Image copyright Iain Robinson
Cwm Cynfal, one of Snowdonia’s hidden gems, is at risk.
In Cwm Cynfal ghosts gather amidst hut circles and mediaeval tracks, old copper mines and heavy-timbered houses.
Such places are characters in their own right.
Afon Cynfal, Llech Rhonw, Bryn Saeth, Llyn Morwynion; for a thousand years this river catchment has whispered its names through the stories it has inspired, stories of Blodeuedd, Gronw Pebyr, and Lleu Llaw Gyffes.
More ancient life inhabits the Cynfal gorge itself, where the rocks are richly drenched with mosses, a fine carpet of green and woven gold, worn and remade over millenia.
Over Cwm Cynfal’s north-facing slopes a peregrine arcs between the bass notes of the river in spate and echoing ring of an ouzel in full song.
Life is full here, the past profuse in a place of poetry, ancient and immediate. Reason enough, then, to care about the present and the future of this place.
Planning application NP5/59/495B proposes a run-of-river hydroelectric scheme in Cwm Cynfal.
With a maximum capacity of 600kW, the proposed scheme is modest in terms of energy generation; a single large offshore wind turbine produces 13 times more electricity at full capacity.
However this proposal is anything but modest in terms of its impacts on Cwm Cynfal’s landscape, cultural heritage, wildlife and habitats. Construction of the 1.2km long pipeline involves gouging a new road into the valley side, building new structures in concrete and blockwork and steel, obliterating the historic public footpath, itself now serving a new purpose as part of the Snowdonia Slate Trail.
Once built the development will leave longer-term impacts which include a concrete intake weir, rock cutting, metering building, river crossing scars, pipeline scar, material deposits, turbine house, outfall pipe and power supply connection.
Cwm Cynfal today is an important place for nature – home to peregrine falcons, ring ouzels, lesser horseshoe bats and a nationally important diversity of plants, with hundreds of species of mosses, liverworts and lichens clinging to the dewy walls of the gorge, each in its niche in the reach of the river.
Parts of Cwm Cynfal are designated Site of Special Scientific interest and Special Area of Conservation for their habitats and Special Protection Area for a number of threatened species.
In operation, the scheme would take 70% of the water from the Afon Cynfal, above a modest allowance. For much of the year the river’s flow will be severely reduced, impacting on life in the river itself, along the gorge and in habitats to either side.
Our view? Renewable energy proposals in a National Park may face more stringent tests than those outside, precisely because National Park designation reflects other things that society also needs and values – tranquillity, wildlife, cultural heritage, landscapes which move the soul, and access to enjoy them. Important considerations, all of which will be impacted by the proposed scheme. The key test for a renewable energy scheme in Cwm Cynfal is this: does the power generated justify the environmental damage consequent on installation and operation?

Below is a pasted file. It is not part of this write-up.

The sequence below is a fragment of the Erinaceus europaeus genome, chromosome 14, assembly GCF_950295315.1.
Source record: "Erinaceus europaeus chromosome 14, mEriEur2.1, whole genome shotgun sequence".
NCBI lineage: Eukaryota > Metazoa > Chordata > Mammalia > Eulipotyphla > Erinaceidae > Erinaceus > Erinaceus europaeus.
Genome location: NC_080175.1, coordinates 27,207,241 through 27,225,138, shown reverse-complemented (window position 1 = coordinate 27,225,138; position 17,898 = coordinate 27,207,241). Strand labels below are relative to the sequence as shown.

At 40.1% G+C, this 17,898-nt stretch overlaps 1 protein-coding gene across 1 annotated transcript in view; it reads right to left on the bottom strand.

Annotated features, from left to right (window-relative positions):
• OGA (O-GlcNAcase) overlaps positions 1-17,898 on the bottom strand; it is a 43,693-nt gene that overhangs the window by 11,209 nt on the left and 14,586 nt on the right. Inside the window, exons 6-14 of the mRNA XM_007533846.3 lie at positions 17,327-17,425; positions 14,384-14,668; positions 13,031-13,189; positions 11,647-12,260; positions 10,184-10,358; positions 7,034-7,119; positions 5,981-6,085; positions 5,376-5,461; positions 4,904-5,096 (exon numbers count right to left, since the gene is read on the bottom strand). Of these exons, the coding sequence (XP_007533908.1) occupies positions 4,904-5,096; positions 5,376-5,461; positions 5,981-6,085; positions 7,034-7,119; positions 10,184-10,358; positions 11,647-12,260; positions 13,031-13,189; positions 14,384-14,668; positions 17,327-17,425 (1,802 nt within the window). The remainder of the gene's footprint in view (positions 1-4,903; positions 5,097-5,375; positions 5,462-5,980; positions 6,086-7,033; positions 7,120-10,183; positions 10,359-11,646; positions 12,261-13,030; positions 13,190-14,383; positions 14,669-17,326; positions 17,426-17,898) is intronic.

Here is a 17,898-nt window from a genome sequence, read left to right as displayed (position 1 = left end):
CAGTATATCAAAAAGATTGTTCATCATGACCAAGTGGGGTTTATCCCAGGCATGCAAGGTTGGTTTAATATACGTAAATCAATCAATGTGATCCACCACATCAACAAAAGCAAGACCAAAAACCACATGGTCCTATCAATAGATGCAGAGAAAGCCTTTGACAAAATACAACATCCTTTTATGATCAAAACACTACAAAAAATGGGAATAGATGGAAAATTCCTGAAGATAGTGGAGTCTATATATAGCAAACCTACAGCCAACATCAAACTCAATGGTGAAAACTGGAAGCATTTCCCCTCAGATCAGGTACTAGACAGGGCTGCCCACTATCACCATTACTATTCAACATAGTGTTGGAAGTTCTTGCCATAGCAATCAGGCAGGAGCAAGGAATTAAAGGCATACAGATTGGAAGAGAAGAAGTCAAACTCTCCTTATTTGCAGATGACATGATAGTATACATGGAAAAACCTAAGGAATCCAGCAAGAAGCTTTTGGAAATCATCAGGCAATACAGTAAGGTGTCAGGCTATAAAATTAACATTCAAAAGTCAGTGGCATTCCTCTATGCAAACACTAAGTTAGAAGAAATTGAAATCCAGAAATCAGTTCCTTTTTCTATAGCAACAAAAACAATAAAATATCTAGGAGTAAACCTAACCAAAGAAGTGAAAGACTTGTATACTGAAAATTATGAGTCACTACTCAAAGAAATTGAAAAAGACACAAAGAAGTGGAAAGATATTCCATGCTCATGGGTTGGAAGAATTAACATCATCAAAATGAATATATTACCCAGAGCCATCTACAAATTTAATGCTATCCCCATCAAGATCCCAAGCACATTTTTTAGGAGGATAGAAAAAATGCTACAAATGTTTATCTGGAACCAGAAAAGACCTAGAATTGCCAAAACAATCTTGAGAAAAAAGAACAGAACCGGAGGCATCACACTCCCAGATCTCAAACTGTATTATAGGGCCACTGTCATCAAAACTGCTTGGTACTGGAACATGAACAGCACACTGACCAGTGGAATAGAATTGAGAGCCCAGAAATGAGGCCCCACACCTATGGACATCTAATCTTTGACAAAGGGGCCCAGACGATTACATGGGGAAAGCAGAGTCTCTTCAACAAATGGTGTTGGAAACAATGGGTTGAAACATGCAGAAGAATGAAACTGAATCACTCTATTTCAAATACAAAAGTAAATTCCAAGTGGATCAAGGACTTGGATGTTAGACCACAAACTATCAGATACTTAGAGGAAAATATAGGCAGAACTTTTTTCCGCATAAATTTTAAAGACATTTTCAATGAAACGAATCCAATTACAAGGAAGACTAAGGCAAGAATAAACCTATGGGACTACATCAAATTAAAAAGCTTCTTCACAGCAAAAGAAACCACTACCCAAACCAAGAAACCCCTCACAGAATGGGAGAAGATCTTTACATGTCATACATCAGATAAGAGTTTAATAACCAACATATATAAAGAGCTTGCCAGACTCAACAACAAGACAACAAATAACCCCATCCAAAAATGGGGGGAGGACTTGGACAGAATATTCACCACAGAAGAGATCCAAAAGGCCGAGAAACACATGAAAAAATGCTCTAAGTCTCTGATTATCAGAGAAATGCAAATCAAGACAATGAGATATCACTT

To give some context to our position, of 135 hydroelectric scheme applications in Snowdonia in the past 6 years, we have:
- actively supported those schemes which are genuinely community owned/run
- opposed 7, including the Conwy Falls/Fairy Glen scheme and a previous proposal in Cwm Cynfal
- raised concerns about 5 more
- publicised the reality of poorly built or run hydro, including the criminal actions of hydro developers who polluted Llyn Padarn and operators who breached licenses by taking too much water, running rivers dry in summer to boost their profits.
Energy from hydroelectric is only environmentally friendly if schemes are sited, designed, built and operated with care and responsibility. Freshwater habitats are the most fragile and threatened there are. Very few rivers are in anything like a natural state and very few have not had obstructions built in them.
Whatever happens needs to be based on proper evidence. which is why we are asking that planning application NP5/59/495B should be subject to scrutiny in the form of a proper Environmental Impact Assessment (EIA).
We believe EIA is essential for this planning application because:
- Parts of the area directly impacted by the proposed development are SSSI, SAC and SPA designated.
- Annex 1 habitats both inside and outside the above designations – such as a stunning wetland (M15 mire) – are likely to be damaged or destroyed.
- Scheduled species such as Peregrine which are features of the SPA, and species of the highest conservation concern such as Ring Ouzel all need to be properly considered.
- Protected species such as Lesser Horseshoe Bat are known to be present in close proximity to where works including rock drilling and/or blasting will take place
- The supporting documents with the application are, in places, inaccurate, wrong or misleading on a range of issues.
- Only the requirements of an EIA can set the standard of evidence needed to inform a decision on a major project in such a sensitive place.
What can I do?
You can look up the details yourself and respond to the planning application by entering the planning reference NP5/59/495B into the Snowdonia planning portal http://planning.snowdonia-npa.gov.uk/swiftlg_snpa/apas/run/wphappcriteria.display
If you do respond, please ask the planning officer to request that the developer carries out an Environmental Impact Assessment to ensure that there is an opportunity for proper scrutiny. We’ll be doing our bit and will provide more information shortly.
Learn more about Cwm Cynfal:
Renowned writer Jim Perrin brings Cwm Cynfal’s cultural roots to life here:
For a report of one person’s experience of Cwm Cynfal, see this blog post on Secrets of Cynfal Gorge
Better still, go and see for yourself!: walk the Cwm Cynfal section of the Snowdonia Slate Trail